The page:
Saturday, June 20, 2015

Satin Dolphy

Happy weekend! Today was a tough toss-up between two absolute musical titans, and presented a difficult choice. But let's save the post about the extraordinary and foundational erstwhile Beach Boy Brian Wilson for another June 20th. Today I decided to blog upon one of the true pillars of Jazz, replete with a truly beautiful concert comprising his very last recordings.
Today would have been the 87th birthday of Eric Dolphy, simply one of the most exquisite musicians (and by all accounts, humans) ever to grace this Earth. He only lived to be 36 years and 9 days old, but not a single second of that precious time went to waste.
It's almost impossible to describe the significance of this man unless you are familiar with his work. One of the musicians most revered by other musicians in American history, he has been tributed by heavyweights from Charles Mingus -- with whom he famously played and toured just months before he passed in one of the greatest groups ever to grace a bandstand -- to Frank Zappa, who named a composition after him (The Eric Dolphy Memorial Barbecue) and claimed to have felt his influence most profoundly. When he died, his brass instruments were given to John Coltrane, his best friend, who played Eric's flute and bass clarinet until he passed in 1967.
Ah, yes. The flute and bass clarinet. Before Eric came along, the flute was used sparingly in Jazz and wasn't really thought of as much of an instrument of improvisation. The bass clarinet was nowhere to be found until he broke it out, on the (utterly, mind-alteringly astonishing) Coltrane set Live at the Village Vanguard from 1961. His use of these then-unusual axes completely altered the trajectory of what was acceptable in the music, especially for the flute, which became much more ubiquitous once he showed the way. This was nowhere more in evidence than on his tremendously influential 1964 opus, Out to Lunch, surely one of the most loved and obsessed-over Jazz LPs that will ever be made.
Out to Lunch, Ho. Lee. Shit. That is a record that totally changed my life, just speaking for myself. What gets you so deep about Eric's music is the elegance he renders from such a sophisticated and unusual harmonic approach. His harmonies often seem to owe just as much to Béla Bartók as they do to Charlie Parker. But there's nothing thorny or difficult about his stuff. He could play the most strangely dissonant, wide intervals and somehow imbue them with a sense that it was supposed to be this way and the fact that it was meant all was right with the world. He also swung like a rampaging beast.
This man, this man whose music moves people like no other in the pantheon of improvised music... just listening to this concert I am sharing today I am transfixed by the beauty and intricacy of the music on display. The tragic, wholly unnecessary (and yes, racist) circumstances of his early, untimely death -- he was an undiagnosed diabetic who collapsed on stage in Berlin 18 days after this recording and was taken to a hospital where the doctors just assumed he was a heroin-overdosed Jazzbo stereotype and erroneously gave him detox gear along with insulin -- do nothing to diminish the impact his music continues to pass down the ages to new players seeking new and fresh directions. Not just in Jazz, but across the board.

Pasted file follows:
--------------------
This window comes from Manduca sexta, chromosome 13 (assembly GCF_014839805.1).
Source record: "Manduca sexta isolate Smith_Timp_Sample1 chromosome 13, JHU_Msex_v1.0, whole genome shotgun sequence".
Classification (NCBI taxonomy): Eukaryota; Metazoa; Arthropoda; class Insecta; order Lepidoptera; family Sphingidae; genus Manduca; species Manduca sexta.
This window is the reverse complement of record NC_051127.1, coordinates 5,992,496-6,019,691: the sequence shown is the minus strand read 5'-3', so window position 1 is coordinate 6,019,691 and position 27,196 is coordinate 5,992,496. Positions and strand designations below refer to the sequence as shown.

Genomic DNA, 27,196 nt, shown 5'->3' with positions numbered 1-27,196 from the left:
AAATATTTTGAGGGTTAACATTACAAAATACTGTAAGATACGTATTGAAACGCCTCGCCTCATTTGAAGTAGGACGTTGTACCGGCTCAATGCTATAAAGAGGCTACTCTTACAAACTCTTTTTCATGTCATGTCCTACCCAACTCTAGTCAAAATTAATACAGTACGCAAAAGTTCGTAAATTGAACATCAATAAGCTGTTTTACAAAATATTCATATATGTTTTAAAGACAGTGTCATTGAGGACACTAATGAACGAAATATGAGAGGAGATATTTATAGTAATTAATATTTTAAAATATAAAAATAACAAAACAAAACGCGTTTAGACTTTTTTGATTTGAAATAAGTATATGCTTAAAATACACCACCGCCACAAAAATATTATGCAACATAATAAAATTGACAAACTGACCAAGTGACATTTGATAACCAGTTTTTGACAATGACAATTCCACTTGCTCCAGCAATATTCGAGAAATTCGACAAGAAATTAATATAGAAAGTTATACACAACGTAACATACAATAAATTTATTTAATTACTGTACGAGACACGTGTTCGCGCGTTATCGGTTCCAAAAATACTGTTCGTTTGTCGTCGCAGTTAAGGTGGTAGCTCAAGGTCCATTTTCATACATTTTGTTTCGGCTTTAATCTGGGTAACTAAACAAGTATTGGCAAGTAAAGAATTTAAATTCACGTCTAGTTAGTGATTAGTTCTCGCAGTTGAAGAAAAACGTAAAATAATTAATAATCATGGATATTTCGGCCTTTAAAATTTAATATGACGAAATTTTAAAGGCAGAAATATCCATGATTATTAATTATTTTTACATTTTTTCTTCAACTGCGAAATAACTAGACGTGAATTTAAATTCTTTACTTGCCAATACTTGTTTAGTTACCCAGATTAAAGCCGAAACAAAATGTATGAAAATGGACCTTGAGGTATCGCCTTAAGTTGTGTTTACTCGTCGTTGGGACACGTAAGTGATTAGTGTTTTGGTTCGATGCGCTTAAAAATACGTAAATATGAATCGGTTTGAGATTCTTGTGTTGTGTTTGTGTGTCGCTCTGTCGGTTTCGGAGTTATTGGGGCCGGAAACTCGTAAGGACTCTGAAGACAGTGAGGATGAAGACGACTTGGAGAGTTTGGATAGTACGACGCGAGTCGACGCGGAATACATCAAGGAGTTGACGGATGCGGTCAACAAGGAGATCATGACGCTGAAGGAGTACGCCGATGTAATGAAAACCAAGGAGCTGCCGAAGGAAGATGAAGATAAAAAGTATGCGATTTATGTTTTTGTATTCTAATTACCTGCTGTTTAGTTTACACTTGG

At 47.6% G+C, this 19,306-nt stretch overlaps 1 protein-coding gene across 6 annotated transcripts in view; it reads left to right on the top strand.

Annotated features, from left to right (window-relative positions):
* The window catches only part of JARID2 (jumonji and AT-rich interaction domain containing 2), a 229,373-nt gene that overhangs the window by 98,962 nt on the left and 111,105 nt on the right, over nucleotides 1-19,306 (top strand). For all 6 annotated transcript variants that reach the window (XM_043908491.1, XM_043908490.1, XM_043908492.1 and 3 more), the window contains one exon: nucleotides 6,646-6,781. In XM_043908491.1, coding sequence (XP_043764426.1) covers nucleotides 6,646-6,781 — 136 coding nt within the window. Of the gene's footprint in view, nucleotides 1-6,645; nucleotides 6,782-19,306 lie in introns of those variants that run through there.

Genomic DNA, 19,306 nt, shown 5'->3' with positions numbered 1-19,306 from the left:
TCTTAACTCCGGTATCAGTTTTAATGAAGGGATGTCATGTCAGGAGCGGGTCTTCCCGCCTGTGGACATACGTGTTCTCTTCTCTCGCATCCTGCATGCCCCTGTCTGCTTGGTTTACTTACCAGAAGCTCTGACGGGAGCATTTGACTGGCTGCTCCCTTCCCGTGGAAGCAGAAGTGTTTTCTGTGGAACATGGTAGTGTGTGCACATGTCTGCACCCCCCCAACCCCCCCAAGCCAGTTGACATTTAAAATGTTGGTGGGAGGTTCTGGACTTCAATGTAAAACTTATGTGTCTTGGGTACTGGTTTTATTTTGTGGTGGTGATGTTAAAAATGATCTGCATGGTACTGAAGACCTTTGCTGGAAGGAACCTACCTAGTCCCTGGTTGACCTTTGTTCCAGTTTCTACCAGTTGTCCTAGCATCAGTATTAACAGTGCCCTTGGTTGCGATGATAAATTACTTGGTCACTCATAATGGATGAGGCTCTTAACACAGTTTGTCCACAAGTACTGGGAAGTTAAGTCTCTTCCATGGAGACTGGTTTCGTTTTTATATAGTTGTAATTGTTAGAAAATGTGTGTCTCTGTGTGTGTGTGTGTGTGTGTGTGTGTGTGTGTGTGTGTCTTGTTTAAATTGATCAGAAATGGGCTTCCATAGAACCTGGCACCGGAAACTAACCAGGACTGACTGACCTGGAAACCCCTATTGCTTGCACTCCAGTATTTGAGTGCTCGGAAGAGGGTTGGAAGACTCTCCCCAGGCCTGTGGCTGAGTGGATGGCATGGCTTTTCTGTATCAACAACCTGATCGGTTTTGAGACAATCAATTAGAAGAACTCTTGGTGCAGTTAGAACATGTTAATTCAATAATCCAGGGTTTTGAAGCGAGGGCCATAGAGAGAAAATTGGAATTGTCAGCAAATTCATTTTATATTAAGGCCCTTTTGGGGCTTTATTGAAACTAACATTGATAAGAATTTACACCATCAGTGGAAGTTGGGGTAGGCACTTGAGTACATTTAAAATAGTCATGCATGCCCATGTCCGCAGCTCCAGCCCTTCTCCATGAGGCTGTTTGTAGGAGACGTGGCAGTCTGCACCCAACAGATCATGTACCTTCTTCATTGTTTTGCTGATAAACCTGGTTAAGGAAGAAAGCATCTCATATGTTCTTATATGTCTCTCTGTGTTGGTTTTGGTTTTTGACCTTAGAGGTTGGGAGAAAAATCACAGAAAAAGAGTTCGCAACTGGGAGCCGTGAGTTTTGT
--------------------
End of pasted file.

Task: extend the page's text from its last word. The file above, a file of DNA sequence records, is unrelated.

Which brings us, of course, to what I am going to share in honor of this exemplary musician and person today. His last record, unsurprisingly titled Last Date, is technically not the last recording he ever made. Nine days later he was taped by the ORTF in Paris, and the first four songs of the set have appeared on the famous European bootleg label Westwind over the years in various forms and releases, all out of print now except for a 2013 unofficial vinyl reissue. I bring you today the complete concert, including the last two songs... one of which is perhaps the most legendary performance of the Coltrane standard Naima ever recorded, with Eric taking the tune into absolutely uncharted territory with the bass clarinet. This show is 64 minutes of bliss and in complete form is considered the Holy Grail of his output.
Like I said at the top, today would have been Maestro Eric's 87th birthday, so I pulled this set out, dusted it off, and sprinkled a bit of sonic pixie dustings around to get it really humming. I felt it sounded a little flat at the high end, so I improved this with the Sound Forge 9 Graphic Dynamics tool, as well as removing most of the vinyl transcription crackle from the solo passages in Tracks 05 and 06, sourced as they were from another tape originally. I also tagged the files. This I feel brings this seminal date into clearer focus and I dare say until we get a legitimate, complete issue of it this will be the best version available of what amounts to an hour and four minutes of absolute ecstasy, at least for me.
Eric Dolphy Septet
Le Chat Qui Pêche
Paris, France

01 Springtime
02 245
03 G.W.
04 Serene
05 Ode to Charlie Parker
06 Naima

Total time: 1:04:39

Eric Dolphy - alto saxophone (Tracks 02 & 03), bass clarinet (Tracks 01, 04 & 06), flute (Track 05)
Donald Byrd - trumpet
Nathan Davis - tenor saxophone
Jack Diéval - piano
Jacques Hess - bass
Franco Manzecchi - drums
Jacky Bambou - congas (Tracks 02, 03 & 06)

probably two sets of FM master reels, remastered by me
There are no words to describe how awesome this set is and how much Eric Dolphy means to me, Jazz, and music in general. Pull this down and bask in the glow of absolutely unparalleled and elegant artistry at its finest, and remember to remember this incredible man, born this day in 1928.--J.
6.20.1928 - 6.29.1964